North Saanich will hold a special council meeting Jan. 31 to consider the future of the Official Community Plan review. (Black Press Media file photo)

North Saanich will hold a special council meeting Jan. 31 to consider the future of the Official Community Plan review. (Black Press Media file photo)

Special council meeting to consider future of OCP review in North Saanich

Funding, engagement process among issues to be considered Jan. 31

A special council meeting scheduled for next Monday (Jan. 31) will consider the future of North Saanich’s Official Community Plan (OCP) review.

The meeting comes almost two months after council deferred key decisions around the OCP, including whether to approve additional funding for the review, the estimated cost for which is approaching $500,000..

While staff last year recommended that council push ahead with the review, council deferred not once, but twice the question of funding and other related issues.

Council instead asked staff to advance work on the OCP without considering housing and affordability, to explore the possibility of a separate engagement process on those issues, then report back with a revised engagement work plan and budget for the next phase of the review. Council wants to know whether the municipality can keep the process moving by separating housing and affordability from the review, then folding them back in at a future time.

RELATED: Key OCP decisions pushed into 2022 by North Saanich council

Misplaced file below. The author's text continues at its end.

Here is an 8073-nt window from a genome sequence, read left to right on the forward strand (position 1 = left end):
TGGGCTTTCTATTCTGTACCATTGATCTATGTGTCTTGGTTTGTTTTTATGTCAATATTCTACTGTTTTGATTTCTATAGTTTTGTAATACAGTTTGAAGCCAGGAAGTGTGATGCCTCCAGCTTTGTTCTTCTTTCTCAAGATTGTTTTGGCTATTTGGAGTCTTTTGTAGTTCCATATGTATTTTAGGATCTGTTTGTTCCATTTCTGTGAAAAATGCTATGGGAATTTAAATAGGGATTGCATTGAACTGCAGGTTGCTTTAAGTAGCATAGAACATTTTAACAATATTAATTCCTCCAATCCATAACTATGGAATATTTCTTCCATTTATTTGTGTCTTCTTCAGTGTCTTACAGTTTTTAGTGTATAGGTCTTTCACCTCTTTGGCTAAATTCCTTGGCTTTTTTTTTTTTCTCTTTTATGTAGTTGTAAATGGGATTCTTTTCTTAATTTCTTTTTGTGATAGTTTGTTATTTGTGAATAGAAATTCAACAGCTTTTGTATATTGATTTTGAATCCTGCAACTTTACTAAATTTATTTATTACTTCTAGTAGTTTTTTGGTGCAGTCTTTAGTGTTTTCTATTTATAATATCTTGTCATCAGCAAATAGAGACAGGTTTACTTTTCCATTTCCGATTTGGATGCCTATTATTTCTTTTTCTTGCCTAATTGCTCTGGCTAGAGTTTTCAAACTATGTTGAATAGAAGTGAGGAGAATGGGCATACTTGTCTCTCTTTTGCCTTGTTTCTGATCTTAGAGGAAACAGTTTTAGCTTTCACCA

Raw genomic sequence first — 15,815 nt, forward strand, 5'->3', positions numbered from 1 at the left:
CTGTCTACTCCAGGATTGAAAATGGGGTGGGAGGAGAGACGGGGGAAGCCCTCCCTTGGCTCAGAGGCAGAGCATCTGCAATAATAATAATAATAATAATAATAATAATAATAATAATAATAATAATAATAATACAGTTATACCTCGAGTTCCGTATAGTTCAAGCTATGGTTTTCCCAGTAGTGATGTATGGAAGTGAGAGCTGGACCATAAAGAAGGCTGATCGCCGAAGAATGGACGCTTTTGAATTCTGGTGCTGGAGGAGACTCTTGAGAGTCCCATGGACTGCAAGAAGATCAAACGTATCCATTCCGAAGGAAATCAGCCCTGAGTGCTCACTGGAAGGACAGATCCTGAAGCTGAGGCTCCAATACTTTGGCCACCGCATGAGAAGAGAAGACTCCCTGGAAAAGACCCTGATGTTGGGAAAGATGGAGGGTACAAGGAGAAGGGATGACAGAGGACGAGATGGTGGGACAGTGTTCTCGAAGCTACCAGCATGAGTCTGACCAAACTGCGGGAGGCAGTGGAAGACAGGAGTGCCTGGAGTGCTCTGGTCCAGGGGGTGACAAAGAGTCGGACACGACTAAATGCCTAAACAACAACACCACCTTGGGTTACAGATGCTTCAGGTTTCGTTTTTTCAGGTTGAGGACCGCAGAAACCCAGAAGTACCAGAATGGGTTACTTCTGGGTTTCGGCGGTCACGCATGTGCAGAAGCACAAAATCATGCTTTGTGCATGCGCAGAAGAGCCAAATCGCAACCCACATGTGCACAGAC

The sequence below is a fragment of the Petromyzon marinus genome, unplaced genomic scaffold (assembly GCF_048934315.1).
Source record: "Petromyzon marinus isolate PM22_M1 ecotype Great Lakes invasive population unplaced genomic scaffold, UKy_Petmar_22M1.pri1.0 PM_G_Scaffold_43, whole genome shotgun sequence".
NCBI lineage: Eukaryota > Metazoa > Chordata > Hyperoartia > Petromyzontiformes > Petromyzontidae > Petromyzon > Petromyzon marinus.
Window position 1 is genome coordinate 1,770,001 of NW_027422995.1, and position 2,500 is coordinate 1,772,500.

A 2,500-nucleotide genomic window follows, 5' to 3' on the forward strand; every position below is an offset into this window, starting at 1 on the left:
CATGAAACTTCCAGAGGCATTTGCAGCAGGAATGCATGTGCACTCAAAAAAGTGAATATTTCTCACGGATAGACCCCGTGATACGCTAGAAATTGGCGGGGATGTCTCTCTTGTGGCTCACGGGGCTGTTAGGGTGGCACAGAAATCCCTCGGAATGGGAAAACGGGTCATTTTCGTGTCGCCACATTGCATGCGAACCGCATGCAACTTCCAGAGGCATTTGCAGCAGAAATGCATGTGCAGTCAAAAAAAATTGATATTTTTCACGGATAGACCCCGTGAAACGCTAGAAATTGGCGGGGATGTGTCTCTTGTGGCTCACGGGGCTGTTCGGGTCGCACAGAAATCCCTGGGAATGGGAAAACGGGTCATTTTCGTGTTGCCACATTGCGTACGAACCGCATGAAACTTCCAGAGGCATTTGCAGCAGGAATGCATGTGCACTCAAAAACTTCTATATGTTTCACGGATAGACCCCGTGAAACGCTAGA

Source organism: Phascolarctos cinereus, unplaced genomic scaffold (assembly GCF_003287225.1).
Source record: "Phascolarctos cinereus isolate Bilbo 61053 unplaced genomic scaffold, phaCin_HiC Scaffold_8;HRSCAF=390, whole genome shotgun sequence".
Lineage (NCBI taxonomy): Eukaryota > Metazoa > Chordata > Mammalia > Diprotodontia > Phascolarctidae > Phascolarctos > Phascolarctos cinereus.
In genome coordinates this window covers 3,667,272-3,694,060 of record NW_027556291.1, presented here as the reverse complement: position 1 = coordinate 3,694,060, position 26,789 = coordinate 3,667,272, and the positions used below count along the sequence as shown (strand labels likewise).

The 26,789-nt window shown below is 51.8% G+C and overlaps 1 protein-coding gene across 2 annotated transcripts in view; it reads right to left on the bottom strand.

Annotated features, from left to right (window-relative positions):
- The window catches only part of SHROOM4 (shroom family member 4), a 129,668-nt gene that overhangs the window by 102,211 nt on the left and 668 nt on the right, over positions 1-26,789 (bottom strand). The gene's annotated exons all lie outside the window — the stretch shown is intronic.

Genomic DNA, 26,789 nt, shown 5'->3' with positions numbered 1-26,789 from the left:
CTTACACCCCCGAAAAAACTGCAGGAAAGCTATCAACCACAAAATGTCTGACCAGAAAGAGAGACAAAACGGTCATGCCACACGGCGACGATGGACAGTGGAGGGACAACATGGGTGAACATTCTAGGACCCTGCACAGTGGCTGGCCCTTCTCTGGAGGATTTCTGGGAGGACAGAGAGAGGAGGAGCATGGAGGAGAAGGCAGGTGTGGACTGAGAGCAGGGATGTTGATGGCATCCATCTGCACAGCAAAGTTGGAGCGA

Questions around housing and affordability have fuelled the most spirited discussions in the process.

Prominent community voices, including former mayor Alice Finall, have said the municipality has had an “excessive focus on housing,” and expressed fears the OCP review will open up North Saanich to development out of touch with its perceived character as rural, agricultural community. A smaller, less vocal chorus say the community needs more density in select locations to improve housing affordability and reduce greenhouse gas emissions.

Council’s decision in December appears as an attempt to navigate the process past these fault lines, even at the expense of a delay.

“If we can’t get to a place where we think the engagement process is going to be effective to help us communicate with the community, and feel we are moving forward in addressing these matters that are important to the community and that it hasn’t been seeing, then there is no point in spending more money on that process,” Mayor Geoff Orr said at the time.

Staff and the consultant handling the review raised concerns about separating housing and affordability out of the drafting process, warning that such a move would create an incomplete document with the potential to further divide the community.

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